Keeping them flying -- Maintainers train overseas

  • Published
  • By By Capt. Wayne Capps
  • 315th Airlift Wing Public Affairs
Amongst the hustle and bustle of the busy Ramstein Air Base flight line, reserve maintainers train while keeping missions flying in and out of the war zone.

Approximately 40 reservists from Joint Base Charleston, S.C. and Westover Air Reserve Base, Mass. are participating in a two-week enroute training mission to Ramstein AB, Germany, augmenting the active duty workforce and receiving valuable training in the process.

"Enroute trips are trips reservists take to go out into the real world to learn and to help train active duty members," said Master Sgt. Hampton Robinson of the 315th Aircraft Maintenance Squadron at Joint Base Charleston, S.C. "Some of our reservists also have extensive knowledge on the C-17 and will be used to train active duty members."

Tech. Sgt. Georgia Wuorio, also with the 315th AMXS, is one of the reservists being used to provide training to personnel at Ramstein AB. "Typically on one of these trips, I end up learning a lot from the people who work here on the flight line, this time I am the experienced one," said Sergeant Wuorio. "I get to teach people who have worked on C-130s their whole career. My active duty counterparts have only been here six months, so I get to stretch my wings and teach some Ramstein people about the C-17."

The versatility of the maintainers is evident while watching them work and learn from each other. Senior Airman Brandon Johnson, also from the 315th AMXS is an Air Reserve Technician trainee who was on the receiving end of the training. "They operate a little differently here, it is more of a transient base so I am learning a lot," said Airman Johnson referring to the sheer number of flights at the base. "It is my first enroute mission so I am learning a lot about how the Air Force operates overseas and a lot about the mission as a whole."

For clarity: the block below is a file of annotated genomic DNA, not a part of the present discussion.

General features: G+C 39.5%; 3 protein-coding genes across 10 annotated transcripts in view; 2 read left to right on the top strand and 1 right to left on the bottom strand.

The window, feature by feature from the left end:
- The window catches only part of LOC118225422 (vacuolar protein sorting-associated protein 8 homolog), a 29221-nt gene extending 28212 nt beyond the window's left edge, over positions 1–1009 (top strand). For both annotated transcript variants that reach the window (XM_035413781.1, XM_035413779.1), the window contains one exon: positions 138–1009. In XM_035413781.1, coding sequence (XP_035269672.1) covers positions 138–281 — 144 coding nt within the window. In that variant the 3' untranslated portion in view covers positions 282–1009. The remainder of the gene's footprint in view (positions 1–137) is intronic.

Whether acting as the trainee or as the trainer on this mission, the maintainers are receiving important lessons that will surely be used in their future careers.

"These trips are so valuable," said Sergeant Robinson. "A lot of members from the 315th spend all their time at Charleston and have not been abroad. We get so much from the whole bag and drag experience. It gives our people a bigger view our global mission."

While the training these reservists are receiving is invaluable for professional reasons, it is also significant for personal reasons.
"Nothing gives you a better since of accomplishment than to know the aircraft you are actually working on is about to go on a real world mission," said Robinson.

This sentiment was echoed by Sergeant Wuorio.

"Knowing that when I fix a plane and it immediately goes to where it needs to go, it really helps me feel closer to the mission," said Sergeant Wuorio. "I can take that feeling back home and let everyone know that when you send a jet overseas, you may not see anything onboard now but when it gets there it will be full and it is going to be doing the job."

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